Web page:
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NHS England launches consultation on ‘voluntary’ new care models GP contract

NHS Dudley CCG is to pilot the latest version of NHS England’s new integrated care model contract following the launch of a consultation on the national plans.

Previous attempts by Dudley CCG and other regions in England to test earlier versions of the contract were thwarted due to the late publication of guidance and debates by GPs over which type of contract to sign.

The twelve-week consultation, which began on Friday, comes after two judicial reviews ruled in favour of NHS England’s plans to implement ‘integrated care organisations’ (ICO) – previously called ‘accountable care organisations’ – earlier this year.

The most recent judicial review, which was overturned last month, called on the Department of Health and Social Care to consult the public about the plans. The Government had already committed to doing so, in January – before the judgement had been handed down.

According to the consultation document published last week, NHS Dudley CCG is at the ‘forefront’ of integrated care and will be able to implement the draft voluntary contract ‘subject to the outcome of this consultation exercise’.

Paul Maubach, chief executive officer of NHS Dudley CCG, said the contract ‘is an extremely important innovation’.

‘Through our local work, we have been able to contribute to the development of this proposed contract and subject to the outcome of the consultation, we will be a national pilot by using it to contract for our own ICP [integrated care provider] – the Dudley Multispecialty Community Provider.’

Earlier this year, Pulse revealed that all 45 practices in NHS Dudley CCG and four hospital trusts will form a new foundation trust to hold the multispecialty community provider contract, worth £5bn, to provide primary and community care services together. 

Under NHS England’s draft plans, GPs will be able to sign ‘fully’ or ‘partially’ integrated contracts – with ‘fully integrated’ practices giving up their GMS and PMS contracts to become salaried.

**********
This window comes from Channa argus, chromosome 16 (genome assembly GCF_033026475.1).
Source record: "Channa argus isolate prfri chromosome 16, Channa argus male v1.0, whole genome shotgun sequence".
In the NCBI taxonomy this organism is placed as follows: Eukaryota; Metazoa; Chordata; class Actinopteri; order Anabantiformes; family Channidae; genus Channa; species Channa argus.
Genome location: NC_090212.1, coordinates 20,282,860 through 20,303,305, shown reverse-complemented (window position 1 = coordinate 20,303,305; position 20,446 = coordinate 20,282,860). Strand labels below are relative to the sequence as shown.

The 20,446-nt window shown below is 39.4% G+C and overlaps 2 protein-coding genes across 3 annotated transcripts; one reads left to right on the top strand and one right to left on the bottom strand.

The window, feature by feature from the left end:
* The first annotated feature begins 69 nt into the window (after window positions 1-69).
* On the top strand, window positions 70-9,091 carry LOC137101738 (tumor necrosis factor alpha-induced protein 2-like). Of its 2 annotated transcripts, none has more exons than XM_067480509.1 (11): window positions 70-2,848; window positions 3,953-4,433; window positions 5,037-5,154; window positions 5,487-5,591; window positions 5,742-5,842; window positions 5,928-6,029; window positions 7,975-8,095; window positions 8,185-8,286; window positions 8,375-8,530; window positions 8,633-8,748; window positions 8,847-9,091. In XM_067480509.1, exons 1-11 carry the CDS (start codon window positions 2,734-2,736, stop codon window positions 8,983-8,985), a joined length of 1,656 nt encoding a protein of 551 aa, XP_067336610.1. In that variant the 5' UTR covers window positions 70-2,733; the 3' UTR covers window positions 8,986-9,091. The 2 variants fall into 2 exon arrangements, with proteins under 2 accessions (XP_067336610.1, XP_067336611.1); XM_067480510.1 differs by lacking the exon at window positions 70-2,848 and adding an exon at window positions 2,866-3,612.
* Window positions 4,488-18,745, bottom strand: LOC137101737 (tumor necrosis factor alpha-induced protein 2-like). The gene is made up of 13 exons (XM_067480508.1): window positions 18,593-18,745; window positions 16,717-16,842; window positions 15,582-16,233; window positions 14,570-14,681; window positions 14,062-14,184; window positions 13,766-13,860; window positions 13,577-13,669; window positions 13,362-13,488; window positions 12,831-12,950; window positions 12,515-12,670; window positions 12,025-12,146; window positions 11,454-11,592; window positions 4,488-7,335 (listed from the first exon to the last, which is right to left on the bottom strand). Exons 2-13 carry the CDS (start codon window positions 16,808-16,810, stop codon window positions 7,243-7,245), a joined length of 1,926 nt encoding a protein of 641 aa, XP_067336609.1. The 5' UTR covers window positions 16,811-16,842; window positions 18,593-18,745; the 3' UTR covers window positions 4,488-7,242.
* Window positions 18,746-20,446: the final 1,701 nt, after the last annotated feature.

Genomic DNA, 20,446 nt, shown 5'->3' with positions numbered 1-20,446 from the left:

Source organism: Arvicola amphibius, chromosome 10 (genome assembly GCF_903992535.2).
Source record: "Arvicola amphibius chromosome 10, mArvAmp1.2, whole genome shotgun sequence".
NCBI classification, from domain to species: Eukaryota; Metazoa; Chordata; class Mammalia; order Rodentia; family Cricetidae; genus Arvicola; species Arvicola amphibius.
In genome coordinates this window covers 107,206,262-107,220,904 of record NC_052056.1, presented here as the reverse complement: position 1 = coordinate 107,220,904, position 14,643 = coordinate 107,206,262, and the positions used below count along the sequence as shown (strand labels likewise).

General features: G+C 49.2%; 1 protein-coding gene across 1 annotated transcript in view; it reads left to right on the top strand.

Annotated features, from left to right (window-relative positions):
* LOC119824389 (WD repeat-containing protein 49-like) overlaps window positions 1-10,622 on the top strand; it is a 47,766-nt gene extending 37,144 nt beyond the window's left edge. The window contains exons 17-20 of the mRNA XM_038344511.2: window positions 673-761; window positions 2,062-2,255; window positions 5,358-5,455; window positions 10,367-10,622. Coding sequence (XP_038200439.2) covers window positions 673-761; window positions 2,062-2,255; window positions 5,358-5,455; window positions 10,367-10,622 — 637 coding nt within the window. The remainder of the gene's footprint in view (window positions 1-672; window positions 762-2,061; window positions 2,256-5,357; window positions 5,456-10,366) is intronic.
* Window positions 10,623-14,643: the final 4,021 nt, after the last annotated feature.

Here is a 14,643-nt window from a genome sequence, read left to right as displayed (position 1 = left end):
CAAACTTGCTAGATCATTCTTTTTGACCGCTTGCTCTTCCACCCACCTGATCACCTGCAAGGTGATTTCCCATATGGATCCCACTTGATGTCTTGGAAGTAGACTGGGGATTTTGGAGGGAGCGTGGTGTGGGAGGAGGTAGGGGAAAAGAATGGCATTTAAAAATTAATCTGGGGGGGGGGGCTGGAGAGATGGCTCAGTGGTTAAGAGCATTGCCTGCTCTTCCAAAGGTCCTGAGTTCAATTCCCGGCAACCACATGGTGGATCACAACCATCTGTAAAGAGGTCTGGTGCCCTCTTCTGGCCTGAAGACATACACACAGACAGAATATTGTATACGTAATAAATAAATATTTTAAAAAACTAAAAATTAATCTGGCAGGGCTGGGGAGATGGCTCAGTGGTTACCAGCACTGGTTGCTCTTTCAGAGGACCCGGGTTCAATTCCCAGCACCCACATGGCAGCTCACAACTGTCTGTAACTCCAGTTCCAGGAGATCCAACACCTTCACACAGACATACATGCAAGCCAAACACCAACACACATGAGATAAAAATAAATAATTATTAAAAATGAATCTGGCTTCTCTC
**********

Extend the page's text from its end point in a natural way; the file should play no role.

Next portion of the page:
Pulse has previously reported that GPs taking part in this type of ICO could be forced to give up their patients if they chose to return to their previous contract after more than two years.

Meanwhile ‘partially integrated’ agreements between GPs and their local ICO will see practices retain their contracts. 

The consultation document maintains that GPs will be required to give 12 months’ notice if they wish to leave a ‘fully integrated’ ICO, despite criticism from the BMA that this length of notice period is ‘not appropriate’, and that ‘a three-month period would be sufficient’.

While the consultation document said that ‘no GP will be required’ to sign a new care model contract in any form, it added that GP participation is ‘vital to deliver integrated care’.

The document added: ‘But the participation of any individual practice or GP is entirely voluntary, and the manner in which they integrate with an ICP will be for them to decide.’

NHS England’s moves toward integration

This month’s consultation is the latest iteration of NHS England’s integrated care contracts, initially called ‘vanguards’, which were first launched by former Prime Minister David Cameron in 2015.

A total of six multispecialty community provider (MCP) vanguard pilots, including Dudley, were supposed to launch in April 2017 but faced delays while GPs debated which type of contract to sign and draft MCP contract guidance wasn’t released until December 2016.

However, this guidance was updated in August 2017 when NHS England released the accountable care organisation guidance, which further fleshed out the ‘voluntary contract’ while including all other health and social care organisations.

NHS England rebranded accountable care organisations into ICOs in the ‘Refreshing Plans’ document released in February.